This prelude is perhaps most valuable, enlightened reader, in reminding you that the painful relations between the conquerors and the conquered not only dissolve toward peace with tragic gravity over bloody, bitter epochs, and, more so, are stoked anew in every generation by men of some power, who glory to gobble up men of little power, and so become something closer than before to all powerful, as if such endeavors could hope to end well.
Beneath them, men of no power but their own will must suffer in every age under the classes above them, who war at games of battle with little skin in the game regarding their own breadbaskets, but filled with dire ramifications to the food supplies of a majority of tables.
What we have been, for great and ill, and what we are hoping to be, with equal perilous juxtaposition, is not so different from what we will likely be next.
The pattern may not rhyme, but the echo of history has both melody and harmony built for humming in chorus.
Your fathers' errors are not likely, but guaranteed to be your own. Such is life without a good king. Each man does as he sees fit: he tries to build himself a kingdom better than the neighboring one, and upon the ashes of his fathers’.
Bad kings make the same problem much worse.
It’s the good kings that can help. If you can find one.
A good king is worth his weight in extra lives, or lives sacrificed in his service, and while the question of chicken and egg might be applied as well, the better path remains to pray that long would such men reign, even in exchange it means their sons be all cursed fools.
In all this blatheringly, unmodern prolegomena, the matter of the matter that you really must know is that in the heightened tale upon which we embark, we begin in the realm of one of those most exquisitely rare and bounteous very good kings.
But. . .
The good king has also been long away on behalf of the kingdom and his brother reigns Lord Regent in his stead.
It is, unfortunately, as a direct result, by and large, exclusively the worst of times.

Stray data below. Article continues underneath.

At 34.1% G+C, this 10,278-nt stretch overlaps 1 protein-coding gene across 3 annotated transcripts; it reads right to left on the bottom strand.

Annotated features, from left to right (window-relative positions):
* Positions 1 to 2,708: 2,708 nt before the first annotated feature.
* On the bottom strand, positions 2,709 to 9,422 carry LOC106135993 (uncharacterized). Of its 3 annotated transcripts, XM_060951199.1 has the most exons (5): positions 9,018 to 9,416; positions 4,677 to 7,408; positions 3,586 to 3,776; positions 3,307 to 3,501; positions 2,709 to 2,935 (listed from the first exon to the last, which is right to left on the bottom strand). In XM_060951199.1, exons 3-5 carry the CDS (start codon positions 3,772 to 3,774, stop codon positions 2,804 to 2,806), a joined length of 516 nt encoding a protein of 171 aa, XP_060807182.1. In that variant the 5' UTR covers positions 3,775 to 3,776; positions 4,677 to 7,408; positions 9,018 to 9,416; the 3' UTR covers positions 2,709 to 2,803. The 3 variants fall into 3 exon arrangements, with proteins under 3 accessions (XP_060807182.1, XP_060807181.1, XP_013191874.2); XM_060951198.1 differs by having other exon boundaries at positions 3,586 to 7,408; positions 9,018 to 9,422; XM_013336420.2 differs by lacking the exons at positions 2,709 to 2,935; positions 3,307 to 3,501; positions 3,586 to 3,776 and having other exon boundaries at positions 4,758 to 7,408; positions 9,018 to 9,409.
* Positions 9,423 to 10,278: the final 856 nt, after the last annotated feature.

For ever since the second decade ebbed by without the king’s return, every baron, duke, lessor magistrate, margrave and mayor has been compelled to acknowledge via the hard school of carnage, betrayal and survival, that carpe diem is no byword of mere dead white men, but the wisdom of Prometheus, which only a simpleton would scoff to covet a greater will to possess.
Are there good men any among them? To be sure. But it is now the mid-fourth decade since the king’s ship made port for the 12th Diet of the Galactic Imperium, a high honor for an upstart colony planet with only a millennium of development to its claim for planetary house ranking. But not one to do much good to an embittered people. Yet what is one man against a mob? And what else is a kingdom without a king?
So it was that Jon of New Damascus, Lord Regent of the continent of Goshen, and reigning Planetary Executor on behalf of his brother, Richard the Judahite, second of his name, Alpha and Omega of the Flock Everlasting, Bearer of the Bloodline Scepter of the Ancient Tarshish Solarigm, right-born, star-christened King of Israel 14, class M planet of the system Manchu-Khanium 20.4, found himself the inconvenient ruler of very little but his own mounting debt and, in the everlasting wisdom that is bestowed on the indigenous human heart, realized that the obvious answer was to compel those good citizens, who were looking to him in such aspirational times of crisis to provide leadership and aid, to look to those sheriffs once sent round the way for protection, and find in their stead yet another open palm, hot in need of greasing, not once, but three times over.
Though all such derogatory talk may seem but an unfairly painted fairy-dream or forced overblown analogy, I assure you that the jeopardy to your own enlightenment is for real.
For beneath the names and dates you were taught to forget, a more subtle story has unfolded, as it were, beneath your very mind. So do not expect to tread lightly on my novel frolic, without finding in the vision the darkness you’ve brought with you.
For the story that are told is soon the man you hope to be. If the sons of Noah shall learn anything from the generations X’d out of history by the brittle collapse of the future we thought to build, it is that the line between the fantasies and our reality is exquisitely thin.
And rainbow colored.
And on fire.
So we descend as beleaguered listeners in need of a song, and find ourselves in a place we thought we knew, filled with people we’ve already dismissed, in a conflict more like our own than tales of foxes and hounds might tell, in order to listen again to those stories retold again because they are so worth the telling, even if you sing with a different accent than those greats who have worked the tune before.